Microchipping Your Pets

microchip for pets
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Does your dog have a microchip? If not, it's time to consider microchipping your dog. Thousands, if not millions of dogs get lost every year. A tragic few of these missing pets are reunited with their owners. Unfortunately, many lost dogs end up in shelters where they are adopted out to new homes or even euthanized.

Microchip or not, it is important that your dog has identification at all times. Although collars and tags are essential, but they can fall off or become damaged.

Fortunately, technology has made it possible to equip your pet with a microchip for permanent identification.

How a Microchip Works

A microchip is about the size of a grain of rice. It consists of a tiny computer chip housed in a special type of glass. The material is made to be compatible with living tissue. The microchip is implanted between the dog's shoulder blades under the skin with a needle and special syringe. The process is similar to getting a shot (except with a larger needle). In most cases, little to no pain is experienced. Many dogs do not even seem to notice it being implanted. Despite the larger needle, most pets react the same as they would to a routine vaccination. If you are concerned about the size of the needle, you can have your pet microchipped during anesthesia for a spay or neuter. If your dog is already fixed, you can have it placed during a professional dental cleaning.

Once in place, the microchip can be detected immediately with a handheld device that uses radio waves to read the chip. This device scans the microchip and then displays a unique alphanumeric code.

After the microchip is placed, the dog must be registered with the microchip company, often for a one-time fee.

This way, the dog can be traced back to the owner if found.

What You Need to Know About Microchips

  • Microchips are designed to last for the life of a dog. They do not need to be charged or replaced. There are no batteries.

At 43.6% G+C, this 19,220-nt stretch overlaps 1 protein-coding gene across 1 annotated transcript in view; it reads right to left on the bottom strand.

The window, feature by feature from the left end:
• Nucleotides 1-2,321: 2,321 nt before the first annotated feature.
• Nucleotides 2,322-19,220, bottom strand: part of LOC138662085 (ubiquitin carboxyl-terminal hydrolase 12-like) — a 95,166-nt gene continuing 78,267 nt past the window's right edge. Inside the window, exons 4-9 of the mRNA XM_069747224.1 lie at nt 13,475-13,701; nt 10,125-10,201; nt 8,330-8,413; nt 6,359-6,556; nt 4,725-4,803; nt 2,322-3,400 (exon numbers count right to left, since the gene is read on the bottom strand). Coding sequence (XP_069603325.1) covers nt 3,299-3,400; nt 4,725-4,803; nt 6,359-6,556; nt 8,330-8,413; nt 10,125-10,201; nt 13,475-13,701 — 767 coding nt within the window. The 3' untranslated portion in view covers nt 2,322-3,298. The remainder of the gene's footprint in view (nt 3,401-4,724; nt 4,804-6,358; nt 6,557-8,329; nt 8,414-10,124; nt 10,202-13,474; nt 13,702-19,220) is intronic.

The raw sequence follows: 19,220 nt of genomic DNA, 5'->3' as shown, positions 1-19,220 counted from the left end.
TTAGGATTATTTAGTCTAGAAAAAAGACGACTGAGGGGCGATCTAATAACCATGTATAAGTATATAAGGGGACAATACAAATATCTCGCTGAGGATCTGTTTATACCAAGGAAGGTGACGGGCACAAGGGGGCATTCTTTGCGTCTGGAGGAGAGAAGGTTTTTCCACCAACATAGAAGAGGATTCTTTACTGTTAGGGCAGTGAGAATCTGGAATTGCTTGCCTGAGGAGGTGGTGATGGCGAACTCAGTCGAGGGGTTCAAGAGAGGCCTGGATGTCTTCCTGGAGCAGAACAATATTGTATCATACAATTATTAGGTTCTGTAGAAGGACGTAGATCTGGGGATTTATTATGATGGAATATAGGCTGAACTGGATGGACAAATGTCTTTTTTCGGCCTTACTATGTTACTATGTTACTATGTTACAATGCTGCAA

• It's important that you remember to keep your contact information updated with the microchip registration company. This is so you can be quickly contacted in the event your dog goes missing and the chip is scanned.
  • Some microchips have been known to migrate from the area between the shoulder blades. The instructions for scanning emphasize the need to scan the dog’s entire body, including the limbs.
  • A microchipped dog can be easily identified if found by a shelter or veterinary office in possession of a universal scanner. However, some shelters and veterinary offices do not have these or any scanners.
  • Depending on the brand of microchip and the year it was implanted, even so-called universal scanners may not be able to detect the microchip.
  • Microchip manufacturers, veterinarians, and animal shelters have been working on solutions to the imperfections, and technology continues to improve over time. Fortunately, newer microchips have better readability.
  • Microchips do not have GPS or other locating capabilities. A lost pet must be scanned by a chip reader in order to begin the process of finding the owner.

    No method of identification is perfect. The best thing you can do to protect your dog is to be a responsible owner. Keep current identification tags on your dog at all times, whether or not your pet has a microchip. Consider microchipping as reinforcement. Most importantly, never allow your dog to roam free. If your dog does become lost, more identification can increase the odds of finding your beloved companion.